"And on my best behavior, I am really just like him
look beneath the floorboards for the secrets I have hid."

Shiiiiiit. So-assuming that isn't a confession that he's a serial killer himself- he's certainly laying the whole 'we are all sinners, and therefore wounds in the body of Christ' thing on a bit thick, right? Or, is he reminding us all that it's easy to view all the evil inherent in people through the convenient lens of monsters like Gacy, causing the rest of us to blow off the awful shit we do?

The next song, "Jacksonville", is another one where the music is so lush and wonderful, it causes one to sing along without ever knowing the words. This is why so much of his music courses through the sound systems of hip coffee shops and cafes all over: it's really pretty music.
The lyrics though? It's another pseudo-historical exploration, with words that seem to be saying a great deal, but I'm not sure they're about anything really.
He talks a bit about how the actual black people who live in Illinois don't scare him so much, as he knows he's going to heaven (that's a big paraphrase, but it's what he's saying). He throws in something that I think is a reference to Helen Keller, the Dewey Day parade (?)...And here's something: "The spirit's right, and the spirit doesn't change".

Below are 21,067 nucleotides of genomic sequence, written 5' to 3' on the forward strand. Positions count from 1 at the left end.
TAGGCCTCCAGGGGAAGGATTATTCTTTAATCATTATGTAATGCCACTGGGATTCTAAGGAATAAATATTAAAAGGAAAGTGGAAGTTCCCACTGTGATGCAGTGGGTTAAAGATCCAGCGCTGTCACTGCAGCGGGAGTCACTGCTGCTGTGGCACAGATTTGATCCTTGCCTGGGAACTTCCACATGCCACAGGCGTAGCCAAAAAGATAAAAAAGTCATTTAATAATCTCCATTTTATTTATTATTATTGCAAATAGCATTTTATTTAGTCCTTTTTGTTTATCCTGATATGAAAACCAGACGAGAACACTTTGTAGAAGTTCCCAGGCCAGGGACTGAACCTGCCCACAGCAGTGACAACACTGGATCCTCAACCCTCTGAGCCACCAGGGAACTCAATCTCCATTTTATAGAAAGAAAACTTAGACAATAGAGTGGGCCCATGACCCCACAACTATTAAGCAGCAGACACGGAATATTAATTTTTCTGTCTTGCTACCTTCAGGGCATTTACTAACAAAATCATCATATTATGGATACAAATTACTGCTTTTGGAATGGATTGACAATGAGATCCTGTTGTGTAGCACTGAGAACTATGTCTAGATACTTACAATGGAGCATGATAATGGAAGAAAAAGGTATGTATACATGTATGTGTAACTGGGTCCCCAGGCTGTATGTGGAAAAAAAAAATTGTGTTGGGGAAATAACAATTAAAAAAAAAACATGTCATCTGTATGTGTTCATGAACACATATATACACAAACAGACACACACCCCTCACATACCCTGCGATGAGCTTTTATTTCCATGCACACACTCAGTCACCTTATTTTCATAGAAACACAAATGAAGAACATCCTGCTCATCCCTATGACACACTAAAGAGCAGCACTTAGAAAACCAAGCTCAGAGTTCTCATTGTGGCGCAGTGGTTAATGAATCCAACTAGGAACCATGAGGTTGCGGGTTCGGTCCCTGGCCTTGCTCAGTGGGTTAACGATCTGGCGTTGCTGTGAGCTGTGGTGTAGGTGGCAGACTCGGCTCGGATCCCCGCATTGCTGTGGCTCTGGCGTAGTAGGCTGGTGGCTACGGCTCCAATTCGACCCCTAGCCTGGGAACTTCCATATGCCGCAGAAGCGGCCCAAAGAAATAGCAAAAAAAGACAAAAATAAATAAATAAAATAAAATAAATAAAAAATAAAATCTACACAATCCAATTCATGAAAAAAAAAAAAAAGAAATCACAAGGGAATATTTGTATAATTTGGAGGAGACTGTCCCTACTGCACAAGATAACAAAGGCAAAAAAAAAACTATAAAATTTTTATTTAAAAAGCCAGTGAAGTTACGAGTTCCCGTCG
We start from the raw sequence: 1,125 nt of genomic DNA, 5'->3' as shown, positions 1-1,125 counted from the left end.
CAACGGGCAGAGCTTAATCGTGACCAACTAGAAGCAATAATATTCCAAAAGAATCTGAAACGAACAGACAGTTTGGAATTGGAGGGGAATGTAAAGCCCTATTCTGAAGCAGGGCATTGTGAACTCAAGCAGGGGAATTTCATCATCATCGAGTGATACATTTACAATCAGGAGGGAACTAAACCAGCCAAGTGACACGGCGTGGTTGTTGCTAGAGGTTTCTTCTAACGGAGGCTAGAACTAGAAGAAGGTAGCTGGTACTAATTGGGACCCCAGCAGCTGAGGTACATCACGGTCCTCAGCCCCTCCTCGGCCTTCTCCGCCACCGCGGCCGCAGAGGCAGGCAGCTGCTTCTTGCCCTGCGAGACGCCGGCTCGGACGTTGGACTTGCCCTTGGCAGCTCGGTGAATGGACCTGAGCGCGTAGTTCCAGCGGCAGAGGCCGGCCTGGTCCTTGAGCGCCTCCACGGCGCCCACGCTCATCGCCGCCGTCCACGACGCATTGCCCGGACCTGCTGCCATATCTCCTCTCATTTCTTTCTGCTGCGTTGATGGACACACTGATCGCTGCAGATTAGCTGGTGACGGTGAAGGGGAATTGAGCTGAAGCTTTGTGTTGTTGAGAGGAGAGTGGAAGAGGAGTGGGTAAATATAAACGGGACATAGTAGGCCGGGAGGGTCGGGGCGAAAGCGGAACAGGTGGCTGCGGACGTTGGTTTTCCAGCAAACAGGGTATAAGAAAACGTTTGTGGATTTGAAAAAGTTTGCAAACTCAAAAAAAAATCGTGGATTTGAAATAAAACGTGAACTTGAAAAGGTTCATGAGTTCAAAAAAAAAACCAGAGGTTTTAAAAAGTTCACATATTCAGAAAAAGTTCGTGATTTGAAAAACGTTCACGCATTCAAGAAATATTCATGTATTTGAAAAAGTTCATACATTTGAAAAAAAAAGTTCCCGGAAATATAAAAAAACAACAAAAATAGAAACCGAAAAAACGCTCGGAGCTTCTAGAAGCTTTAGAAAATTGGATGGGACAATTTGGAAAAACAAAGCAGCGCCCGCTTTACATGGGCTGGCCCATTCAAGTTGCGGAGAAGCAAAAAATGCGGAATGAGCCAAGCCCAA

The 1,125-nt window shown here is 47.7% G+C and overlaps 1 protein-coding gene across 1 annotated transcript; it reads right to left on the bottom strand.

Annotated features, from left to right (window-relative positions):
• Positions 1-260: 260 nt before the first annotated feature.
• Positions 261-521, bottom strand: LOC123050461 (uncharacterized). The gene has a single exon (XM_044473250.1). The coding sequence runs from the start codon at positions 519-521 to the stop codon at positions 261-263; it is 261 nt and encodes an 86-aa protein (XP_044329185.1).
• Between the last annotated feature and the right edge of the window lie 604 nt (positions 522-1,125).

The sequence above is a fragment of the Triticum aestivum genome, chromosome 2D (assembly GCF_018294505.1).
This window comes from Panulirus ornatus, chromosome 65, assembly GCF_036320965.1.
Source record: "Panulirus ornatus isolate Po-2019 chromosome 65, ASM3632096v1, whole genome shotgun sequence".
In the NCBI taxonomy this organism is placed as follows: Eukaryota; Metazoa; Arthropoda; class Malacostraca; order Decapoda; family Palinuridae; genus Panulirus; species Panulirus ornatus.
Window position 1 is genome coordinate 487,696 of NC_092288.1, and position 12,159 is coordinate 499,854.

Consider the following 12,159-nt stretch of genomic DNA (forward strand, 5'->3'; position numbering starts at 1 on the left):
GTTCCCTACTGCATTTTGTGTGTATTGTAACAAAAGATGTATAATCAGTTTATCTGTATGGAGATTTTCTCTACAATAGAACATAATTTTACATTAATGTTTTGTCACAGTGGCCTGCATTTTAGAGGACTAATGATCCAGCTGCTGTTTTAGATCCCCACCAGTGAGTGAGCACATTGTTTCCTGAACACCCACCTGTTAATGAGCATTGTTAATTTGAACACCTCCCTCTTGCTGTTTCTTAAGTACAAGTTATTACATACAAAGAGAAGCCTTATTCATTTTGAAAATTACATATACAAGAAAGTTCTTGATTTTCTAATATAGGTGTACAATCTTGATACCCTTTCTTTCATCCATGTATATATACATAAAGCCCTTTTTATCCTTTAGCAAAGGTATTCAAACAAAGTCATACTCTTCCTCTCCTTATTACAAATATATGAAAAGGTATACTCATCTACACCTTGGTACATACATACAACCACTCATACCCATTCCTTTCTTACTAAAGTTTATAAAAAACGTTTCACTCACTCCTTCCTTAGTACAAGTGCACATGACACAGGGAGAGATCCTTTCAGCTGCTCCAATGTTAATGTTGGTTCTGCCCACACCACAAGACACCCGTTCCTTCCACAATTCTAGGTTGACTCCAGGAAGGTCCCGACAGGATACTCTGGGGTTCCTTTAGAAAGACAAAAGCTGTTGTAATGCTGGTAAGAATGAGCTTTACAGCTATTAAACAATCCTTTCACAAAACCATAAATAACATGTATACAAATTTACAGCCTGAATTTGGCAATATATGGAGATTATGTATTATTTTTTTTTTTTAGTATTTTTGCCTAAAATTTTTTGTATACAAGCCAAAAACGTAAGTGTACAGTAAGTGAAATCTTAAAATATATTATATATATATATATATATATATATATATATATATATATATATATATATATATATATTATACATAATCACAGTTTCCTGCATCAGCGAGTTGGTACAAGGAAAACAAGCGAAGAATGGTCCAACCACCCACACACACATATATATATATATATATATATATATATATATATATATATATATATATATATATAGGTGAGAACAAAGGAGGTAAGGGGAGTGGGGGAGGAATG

I know that the above is one of those reasons people give for being religious. "Here, at least, is something I can be sure of." Well, sure, but doncha see how some of us people (like me) see this whole No Change thing as terrifying, and signifying Atrophy?
Or how acting like things don't change signifies you in my book as being An Idiot, since the nature of life and the universe Is Change? And how having Something up there in the Sky constantly watching actually sounds a great deal like the nightmarish world I already inhabit? And yet I also agree: there are some things that are just True, dammit, and I don't care what anyone else has to say about it. I know.
And this is one of those places where religious people and non-religious people come together. The other one is: we all agree the world has gone to shit.
"Andrew Jackson! All I'm asking/ show us the wheel, and give us the wine/ raise the banner, Jackson hammer!/ everyone goes to the capital line/ Colored Preacher, nice to meetcha!/ the spirit is here, and the spirit is fine."
Et cetera. I guess I get what he's saying, but what he's saying isn't much, by my estimation. Those who built our nation did so by murder and lies. Yes, I noticed. But maybe this astonishingly good looking Christian guy of twenty-three or so can tell people better than I ever would...But what if they have no idea who Andrew Jackson is? Or they get so caught up in the music, they never check the lyric sheet?
It fades out on one of those long piano trills that takes up the entire keyboard, and into a short string thing called "A short Reprise for Mary Todd, who went Insane, but for Very Good Reasons". A Lincoln joke again. Gotcha.